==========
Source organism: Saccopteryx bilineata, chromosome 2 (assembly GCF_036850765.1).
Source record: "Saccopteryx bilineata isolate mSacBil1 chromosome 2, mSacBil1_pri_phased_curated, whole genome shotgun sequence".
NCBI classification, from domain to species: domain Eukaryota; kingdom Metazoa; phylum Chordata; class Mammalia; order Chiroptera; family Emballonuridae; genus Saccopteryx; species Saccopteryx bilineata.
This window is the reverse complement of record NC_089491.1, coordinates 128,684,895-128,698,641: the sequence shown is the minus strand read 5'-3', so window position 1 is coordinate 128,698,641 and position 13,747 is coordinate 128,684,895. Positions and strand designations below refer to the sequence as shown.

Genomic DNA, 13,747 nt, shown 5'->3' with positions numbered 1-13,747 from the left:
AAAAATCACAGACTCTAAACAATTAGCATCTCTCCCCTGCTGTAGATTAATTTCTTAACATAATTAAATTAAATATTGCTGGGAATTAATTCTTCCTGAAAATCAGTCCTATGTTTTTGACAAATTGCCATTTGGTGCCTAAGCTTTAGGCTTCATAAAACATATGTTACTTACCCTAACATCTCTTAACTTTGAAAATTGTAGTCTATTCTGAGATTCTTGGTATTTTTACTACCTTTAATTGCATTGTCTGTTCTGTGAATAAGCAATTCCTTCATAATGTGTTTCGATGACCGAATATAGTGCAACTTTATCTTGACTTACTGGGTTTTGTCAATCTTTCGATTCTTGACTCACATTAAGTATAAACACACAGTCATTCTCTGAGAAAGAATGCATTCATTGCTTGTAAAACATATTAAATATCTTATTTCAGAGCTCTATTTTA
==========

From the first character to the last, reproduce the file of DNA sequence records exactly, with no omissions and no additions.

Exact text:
Source organism: Saccopteryx bilineata, chromosome 2 (assembly GCF_036850765.1).
Source record: "Saccopteryx bilineata isolate mSacBil1 chromosome 2, mSacBil1_pri_phased_curated, whole genome shotgun sequence".
NCBI classification, from domain to species: domain Eukaryota; kingdom Metazoa; phylum Chordata; class Mammalia; order Chiroptera; family Emballonuridae; genus Saccopteryx; species Saccopteryx bilineata.
This window is the reverse complement of record NC_089491.1, coordinates 128,684,895-128,698,641: the sequence shown is the minus strand read 5'-3', so window position 1 is coordinate 128,698,641 and position 13,747 is coordinate 128,684,895. Positions and strand designations below refer to the sequence as shown.

Genomic DNA, 13,747 nt, shown 5'->3' with positions numbered 1-13,747 from the left:
AAAAATCACAGACTCTAAACAATTAGCATCTCTCCCCTGCTGTAGATTAATTTCTTAACATAATTAAATTAAATATTGCTGGGAATTAATTCTTCCTGAAAATCAGTCCTATGTTTTTGACAAATTGCCATTTGGTGCCTAAGCTTTAGGCTTCATAAAACATATGTTACTTACCCTAACATCTCTTAACTTTGAAAATTGTAGTCTATTCTGAGATTCTTGGTATTTTTACTACCTTTAATTGCATTGTCTGTTCTGTGAATAAGCAATTCCTTCATAATGTGTTTCGATGACCGAATATAGTGCAACTTTATCTTGACTTACTGGGTTTTGTCAATCTTTCGATTCTTGACTCACATTAAGTATAAACACACAGTCATTCTCTGAGAAAGAATGCATTCATTGCTTGTAAAACATATTAAATATCTTATTTCAGAGCTCTATTTTA